Remember what the objectives to this meeting are. For the manager, as well as the company, the goals are the following:

  • Have a concise, but compassionate meeting to inform the employee that their position is to be eliminated
  • Protect the employer brand, especially regarding their reputation for future recruitment
  • To be as courteous to the employee as possible
  • Deliver the message to the employee for them to hear clearly while retaining dignity

While keeping these goals in mind, deliver the message as quickly as possible, while still being kind. Have a box of tissues on hand as well. Praising previous accomplishments can help the employee’s ego. If the company has the ability to do so, provide outplacement services and job counseling. Outplacement services can help with job-searching and resume writing, as well as consulting. This shows that the company can truly care about the employee.  

At no point should there be anger or disappointment displayed towards the employee. This is a painful time already for the employee, and it doesn’t need to be further compounded by adding more negative sentiment into the meeting. Be ready to address questions and objections to your statement. Always provide some form of support for the employee. After all, you may be able to hire them in the future, so avoid burning a bridge with them. Finally, don’t hesitate to offer to write a letter of recommendation for their next job, or act as a reference. Being laid off can put someone into a stupor. Understanding how to care for them can really make a difference. 



Fri 27 January 2023
For many teams and managers, one of the greatest hurdles that they face is what happens in the absence of their current manager. After all, a manager is often able to unify the team, set common goals, and manage morale. However, another responsibility that managers should have is to develop leaders. Managers are often the first reference a direct report has towards promotion, especially if the report is interested in leadership. But how does a manager know who could be a good leader?

Why isn’t the MVP the best leader?

Not every worker is cut out to be a manager. A common fallacy within the professional world is to promote high-performing employees to positions of leadership. This oftentimes has resulted in poorly-performing managers, since they generally lack the skills associated with leadership. What brought them success might not necessarily be able to have the same result for other coworkers. In fact, Google conducted internal research and found that this was the number one overall pitfall with managers.

 Once a member of a team turns into a leader of a team, their selling point- which was the ability to complete their tasks- becomes somewhat irrelevant. They still may be asked to perform previously held duties, but their most important task is now leading and empowering their teams.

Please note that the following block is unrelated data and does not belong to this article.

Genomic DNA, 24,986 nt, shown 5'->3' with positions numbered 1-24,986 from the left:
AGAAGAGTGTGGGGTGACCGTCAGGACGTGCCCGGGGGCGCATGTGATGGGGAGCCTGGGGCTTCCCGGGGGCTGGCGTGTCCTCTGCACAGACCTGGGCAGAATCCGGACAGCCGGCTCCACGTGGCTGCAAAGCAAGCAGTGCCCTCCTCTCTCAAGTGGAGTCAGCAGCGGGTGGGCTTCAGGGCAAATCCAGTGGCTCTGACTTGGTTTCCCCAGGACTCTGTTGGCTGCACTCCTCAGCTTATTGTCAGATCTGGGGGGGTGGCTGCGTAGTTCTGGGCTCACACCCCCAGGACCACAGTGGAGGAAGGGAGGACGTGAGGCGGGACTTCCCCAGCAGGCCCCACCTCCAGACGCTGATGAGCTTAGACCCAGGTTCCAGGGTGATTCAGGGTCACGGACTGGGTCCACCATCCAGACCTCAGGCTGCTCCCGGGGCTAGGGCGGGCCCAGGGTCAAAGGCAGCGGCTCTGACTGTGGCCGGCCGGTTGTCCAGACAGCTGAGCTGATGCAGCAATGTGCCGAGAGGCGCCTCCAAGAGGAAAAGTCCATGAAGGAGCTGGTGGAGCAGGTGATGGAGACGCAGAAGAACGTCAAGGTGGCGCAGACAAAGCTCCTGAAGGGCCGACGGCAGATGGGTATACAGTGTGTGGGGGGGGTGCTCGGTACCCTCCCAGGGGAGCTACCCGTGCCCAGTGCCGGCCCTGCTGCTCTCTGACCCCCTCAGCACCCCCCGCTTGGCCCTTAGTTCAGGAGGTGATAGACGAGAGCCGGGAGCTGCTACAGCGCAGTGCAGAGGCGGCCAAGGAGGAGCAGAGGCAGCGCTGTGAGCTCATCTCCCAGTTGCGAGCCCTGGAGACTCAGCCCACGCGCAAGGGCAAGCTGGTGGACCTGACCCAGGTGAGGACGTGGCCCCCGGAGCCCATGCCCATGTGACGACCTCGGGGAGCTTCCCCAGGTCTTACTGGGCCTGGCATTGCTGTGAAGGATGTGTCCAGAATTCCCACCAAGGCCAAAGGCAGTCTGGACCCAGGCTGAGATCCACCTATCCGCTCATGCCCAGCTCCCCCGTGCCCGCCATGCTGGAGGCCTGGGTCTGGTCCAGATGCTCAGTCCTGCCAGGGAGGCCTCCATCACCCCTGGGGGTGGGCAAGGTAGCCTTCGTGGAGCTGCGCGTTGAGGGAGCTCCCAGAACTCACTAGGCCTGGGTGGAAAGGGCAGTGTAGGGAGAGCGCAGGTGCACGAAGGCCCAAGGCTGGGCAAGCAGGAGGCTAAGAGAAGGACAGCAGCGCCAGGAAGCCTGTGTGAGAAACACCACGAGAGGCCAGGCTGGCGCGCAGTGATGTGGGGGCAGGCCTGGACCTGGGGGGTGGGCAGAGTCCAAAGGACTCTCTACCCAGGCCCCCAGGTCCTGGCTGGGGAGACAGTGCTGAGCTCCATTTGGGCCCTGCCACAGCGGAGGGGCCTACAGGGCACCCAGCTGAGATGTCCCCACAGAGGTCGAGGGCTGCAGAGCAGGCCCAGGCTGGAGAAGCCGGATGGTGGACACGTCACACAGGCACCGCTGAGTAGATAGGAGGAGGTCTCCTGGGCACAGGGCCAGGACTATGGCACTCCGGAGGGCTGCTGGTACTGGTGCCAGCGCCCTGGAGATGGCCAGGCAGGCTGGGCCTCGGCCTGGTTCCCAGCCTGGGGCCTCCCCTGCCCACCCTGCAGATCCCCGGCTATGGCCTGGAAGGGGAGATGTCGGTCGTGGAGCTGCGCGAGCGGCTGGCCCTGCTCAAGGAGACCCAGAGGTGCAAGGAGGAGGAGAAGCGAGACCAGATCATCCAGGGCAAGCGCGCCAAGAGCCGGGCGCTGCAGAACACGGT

What skills does a good manager have?

 The best leaders often have a skillset specializing in soft skills, such as communication, empathy, people skills, and being a team leader. While some individuals happen to have these qualities, there is a difference between utilizing these from a peer-to-peer perspective versus that of a leader to subordinate perspective.  

 In addition to this, good managerial candidates are those who often try to improve circumstances for their peers and clients at the same time. This means that they strive for overall quality, as opposed to just making sure that their own component is satisfactory. A good leader should be able to also adapt with change. Throughout the past ten years, there have been many different phenomena such as COVID, The Great Recession, and a complete overhaul of how mental health is viewed in the workplace.  Managers have been forced to adapt how they handle both their work as well as personnel as a result of this.

 Emotional intelligence is also a quintessential part of a good manager. Professor John D. Mayer of the Harvard Business Review defined it as follows.

“From a scientific (rather than a popular) standpoint, emotional intelligence is the ability to accurately perceive your own and others’ emotions; to understand the signals that emotions send about relationships; and to manage your own and others’ emotions. It doesn’t necessarily include the qualities (like optimism, initiative, and self-confidence) that some popular definitions ascribe to it.”

 Managers are in a position of power over other workers, and often hold a significant amount of sway in how they will affect their direct reports. Managers are often the unifying cog within a team as well, and if they are insecure, their team often follows suit. Therefore, they also must be able to recognize how their actions and emotions may affect others, and how they can influence their teammates.